by Wendy Westmoreland
Seems pretty obvious; ‘breath is life’. I think it’s safe to assume that at some point, most adults learn that although you can go a while without food, a few days without water, you can’t go more than a few minutes without air. Stop breathing, stop living – pretty simple concept. What’s interesting is that most humans hold their breath when they are afraid. Ironic, as it seems that is when we need it the most. It’s also interesting that breath is automatic; it still happens when we’re not focusing on it. That’s good news. Considering the part about holding our breath, humans probably can’t be trusted with the responsibility to think about every inhale and exhale … heck, some of us forget to eat (pointing at myself here!)
Yoga inherently teaches about breath. In Sanskrit, ‘Prana’ literally means life force. It is defined as life-giving energy or force of the universe. If there is no breath, there is no yoga, there is no life. ‘Pranayama’ is the process of breath control. Every yoga practice, every yoga posture incorporates some form of pranayama. I am a certified Bikram instructor. Therefore, I am writing specifically about pranayama of the 26 hatha yoga postures and 2 breathing exercises practiced in that series.
To my current knowledge (and I reserve the right to add to it as I travel this yoga path) there are seven identifiable pranayama or breathing techniques used in the Bikram series. Most obviously, there are beginning and ending breathing exercises – bookends, alpha and omega for a complete experience. Continue with your practice, keep listening to the words, explore your breath and you will be able to identify the others.
Normal breathing: There are many ways to label this kind of breathing but put in simplest terms, it’s equal inhale and exhale. This is the base for most breathing in the 26 hatha yoga posture series. The breaths can be short and shallow or long and deep but ideally, they are equal to each other. Holding your breath for just a millisecond briefly interrupts the uniformity of the flow and is not considered ‘normal’ breathing.
Compressed breathing: Deep forward rounding, bringing your forehead to your knee(s), naturally compresses the front side of your body and the internal organs encased within. This includes your lungs. Exhaling all of the air out of your lungs as you round forward can help to find physical comfort. It alleviates pressure on the other organs. While compressed, there is room to take short and shallow breaths. Do the best that you can to make those breaths ‘normal’.
Savasana breathing: Dead body pose promotes relaxation. Breathing long, slow, deep breaths releases tension from the body, mind and spirit. It is very common for students to find difficulty with this breathing technique. We hold a tremendous amount of tension in our chest, shoulders, neck and face. Also, some of us habitually tense our abdominal wall. Watch how babies breathe and you’ll see that when they inhale, their bellies rise and when they exhale, their bellies fall. Learn to relax your abdominal wall, breath normal and follow the baby’s breath in savasana. Bonus! This breathing technique is an excellent remedy for insomnia.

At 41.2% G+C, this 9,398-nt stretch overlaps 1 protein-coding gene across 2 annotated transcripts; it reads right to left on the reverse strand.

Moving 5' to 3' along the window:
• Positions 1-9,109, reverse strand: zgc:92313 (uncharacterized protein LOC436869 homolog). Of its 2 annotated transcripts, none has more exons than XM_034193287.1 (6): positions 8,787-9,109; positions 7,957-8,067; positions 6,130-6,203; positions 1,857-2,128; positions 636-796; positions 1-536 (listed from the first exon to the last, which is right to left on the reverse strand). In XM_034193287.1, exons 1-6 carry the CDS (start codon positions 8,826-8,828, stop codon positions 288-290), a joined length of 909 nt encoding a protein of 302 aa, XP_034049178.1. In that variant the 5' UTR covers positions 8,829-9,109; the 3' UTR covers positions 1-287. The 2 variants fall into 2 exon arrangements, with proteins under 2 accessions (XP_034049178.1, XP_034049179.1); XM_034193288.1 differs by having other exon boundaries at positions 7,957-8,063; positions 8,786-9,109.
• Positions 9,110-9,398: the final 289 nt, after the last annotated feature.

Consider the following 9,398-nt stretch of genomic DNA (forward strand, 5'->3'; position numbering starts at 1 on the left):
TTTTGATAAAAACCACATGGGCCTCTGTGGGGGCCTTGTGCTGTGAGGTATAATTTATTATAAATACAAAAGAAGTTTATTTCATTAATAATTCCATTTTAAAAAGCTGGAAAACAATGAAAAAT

80/20 breathing: This technique is helpful in postures executed belly side on the floor. When you are lying face down, it is difficult to take consistent, long inhales because your body weight is pressing down on your chest or abdomen. With 80/20, breathe in as you begin the posture, filling your lungs. Throughout the posture, keep most of the air in your lungs (80%) and exchange only small amounts (20%). Try to keep you breaths ‘normal’. Exhale all of your air out only as you release from the posture.
Sit-up breathing: There are many different sit-up techniques and corresponding pranayama. It’s agreed that sit-ups are front side compressions and that open mouth exhaling is beneficial. I find inhaling before and exhaling throughout execution to be effective for me. It supplies a quick spurt of energy while releasing a short blast of metabolic waste from my lungs – out with the old, in with the new.
What about breathing in backward bends and spine twists? Postures that include these kinds of spine manipulations are innately intense. In the beginning of your yoga life, you may find breathing deep intensifies discomfort in back bends and spine twists. In this case, try starting with short, normal breaths. With consistent practice, the body opens, becomes more strong and flexible. With time, the student achieves true relaxation and deep breathing may become more comfortable.
Breath is a tool and used correctly, it can bring release and relaxation to your practice, your body and your mind. To test this, think back on the effects whenever you yawn or sigh. Yoga is an intimate, individual engagement and pranayama is but one experience that demonstrates such. I encourage all yoga students to continue the exploration of breath throughout this life journey. Yoga teaches faith. Yoga also teaches how to be our own best teacher. Consistent practice builds a strong physical and mental foundation. Eventually, the yogi learns to trust that they will know what is needed and when.